CLARA CLUCKOriginal medium: Theatrical animation
Produced by: Disney
First Appeared: 1934
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Every acting troupe needs a prima donna, and in the Disney ensemble of the 1930s, the prima donna was Clara Cluck. Starting with her very first appearance, Clara was the one
most at home on the stage, the one who enjoyed the spotlight more than any of the others. Every time Mickey Mouse and his friends put on a show, Clara would be sure to get in on it.
Clara was a chicken, as far as her general body type went, but not a scrawny-looking pullet like Gyro Gearloose or Super Chicken. She was built like one of those middle-aged female opera singers with huge lung capacity, and her singing voice (provided by actress and singer Florence Gill) was every bit as strong as you'd expect from looking at her. She also dressed for show-biz success. Her plumage was eye-catching, yet tasteful, and she usually wore an out-sized hat topped by an even more out-sized feather. She may have been inspired by the mother hen in The Wise Little Hen, the Silly Symphony that introduced Donald Duck, whose voice was Gill's only other role in cartoons. But her stage presence far surpassed that of the earlier barnyard fowl.
For all her thespian ambition, and her obvious joy in performing, Clara was only moderately talented. This, of course, accounts for her limited choice of venues, i.e., the fact that she was always available for Mickey's rinkydink neighborhood productions. She also wasn't a very prominent Disney character, appearing in about as many cartoons as The Big Bad Wolf. The first of them, Orphan's Benefit, was released August 11, 1934. It was directed by Burt Gillett, whose best-known production was Three Little Pigs.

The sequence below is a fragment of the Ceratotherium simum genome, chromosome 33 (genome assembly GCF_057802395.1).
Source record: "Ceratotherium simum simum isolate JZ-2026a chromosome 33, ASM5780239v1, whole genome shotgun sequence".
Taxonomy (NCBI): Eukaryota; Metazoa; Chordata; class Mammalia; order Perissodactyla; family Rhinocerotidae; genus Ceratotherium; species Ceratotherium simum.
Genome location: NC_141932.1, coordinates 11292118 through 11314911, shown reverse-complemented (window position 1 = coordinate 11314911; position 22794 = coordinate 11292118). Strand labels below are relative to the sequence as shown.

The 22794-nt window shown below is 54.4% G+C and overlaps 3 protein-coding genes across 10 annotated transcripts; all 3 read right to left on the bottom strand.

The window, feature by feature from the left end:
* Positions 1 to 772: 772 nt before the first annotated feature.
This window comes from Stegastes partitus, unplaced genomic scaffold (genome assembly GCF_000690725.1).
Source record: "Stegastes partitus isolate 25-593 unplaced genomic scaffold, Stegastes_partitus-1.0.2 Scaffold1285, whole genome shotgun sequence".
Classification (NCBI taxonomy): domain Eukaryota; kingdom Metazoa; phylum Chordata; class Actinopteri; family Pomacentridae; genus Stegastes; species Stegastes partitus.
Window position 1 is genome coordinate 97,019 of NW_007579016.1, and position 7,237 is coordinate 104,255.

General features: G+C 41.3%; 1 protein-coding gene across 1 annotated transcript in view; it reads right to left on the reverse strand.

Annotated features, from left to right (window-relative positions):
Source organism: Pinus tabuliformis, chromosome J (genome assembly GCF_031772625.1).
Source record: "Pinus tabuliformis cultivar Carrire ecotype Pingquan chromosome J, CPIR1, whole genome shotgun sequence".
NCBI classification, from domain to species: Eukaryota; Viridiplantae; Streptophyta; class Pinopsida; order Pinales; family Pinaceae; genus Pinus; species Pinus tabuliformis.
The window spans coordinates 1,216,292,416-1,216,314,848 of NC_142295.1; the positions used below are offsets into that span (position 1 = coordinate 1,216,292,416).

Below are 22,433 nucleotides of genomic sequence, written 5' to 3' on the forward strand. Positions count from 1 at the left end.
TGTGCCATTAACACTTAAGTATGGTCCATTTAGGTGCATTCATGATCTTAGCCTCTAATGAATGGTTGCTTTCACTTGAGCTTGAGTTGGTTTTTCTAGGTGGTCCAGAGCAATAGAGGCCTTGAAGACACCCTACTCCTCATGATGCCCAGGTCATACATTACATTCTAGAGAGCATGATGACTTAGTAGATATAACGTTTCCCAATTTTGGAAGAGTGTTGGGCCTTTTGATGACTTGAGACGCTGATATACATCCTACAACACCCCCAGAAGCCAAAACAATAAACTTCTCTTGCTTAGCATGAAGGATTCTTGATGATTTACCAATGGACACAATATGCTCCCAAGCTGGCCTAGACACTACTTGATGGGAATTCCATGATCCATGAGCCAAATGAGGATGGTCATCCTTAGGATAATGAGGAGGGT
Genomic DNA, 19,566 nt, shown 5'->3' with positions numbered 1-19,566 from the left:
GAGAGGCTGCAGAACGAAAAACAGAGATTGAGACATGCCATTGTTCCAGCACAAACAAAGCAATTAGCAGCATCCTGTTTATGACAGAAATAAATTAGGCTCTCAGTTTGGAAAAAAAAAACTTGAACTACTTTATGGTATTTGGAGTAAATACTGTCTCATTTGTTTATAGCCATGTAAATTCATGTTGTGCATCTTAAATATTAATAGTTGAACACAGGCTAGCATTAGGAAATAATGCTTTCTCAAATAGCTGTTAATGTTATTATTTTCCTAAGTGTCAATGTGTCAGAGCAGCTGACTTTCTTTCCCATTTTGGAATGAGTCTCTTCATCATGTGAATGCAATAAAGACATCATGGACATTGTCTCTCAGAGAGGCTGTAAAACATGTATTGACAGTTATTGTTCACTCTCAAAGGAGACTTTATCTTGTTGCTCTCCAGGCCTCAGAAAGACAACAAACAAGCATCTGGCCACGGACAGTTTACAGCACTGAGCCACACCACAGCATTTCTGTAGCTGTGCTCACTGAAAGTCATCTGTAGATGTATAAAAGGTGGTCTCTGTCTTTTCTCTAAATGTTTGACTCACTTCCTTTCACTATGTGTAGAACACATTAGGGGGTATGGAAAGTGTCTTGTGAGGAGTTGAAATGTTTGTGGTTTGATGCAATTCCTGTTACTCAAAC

Clara's final appearance during the classic era of Disney shorts was in 1942, when she turned up briefly in Symphony Hour — which, by the way, also contained the last appearance of Horace Horsecollar, another Disney supporting character who never became a big star. She did appear in a few minor roles in comic books published by Dell and Gold Key, usually as a friend of Daisy Duck, and lasted much longer in that venue. She's also said by some to have partly inspired Lady Kluck, a supporting character in the 1973 feature Robin Hood, but the resemblance isn't overwhelmingly strong.
Other than that, Clara wasn't seen again until 1983, when she played a minor role in Mickey's Christmas Carol, where many of the old characters made walk-ons. Five years later, she was spotted in Who Framed Roger Rabbit, but then, practically everybody Disney owned had at least a cameo there. Nowadays, she turns up occasionally in a crowd scene on Mickey's Saturday morning TV show, but again, isn't exactly a star.
Her aspirations, however, remain. If persistence and hard work mean anything, stardom must certainly be in her future — and, no doubt, always will be.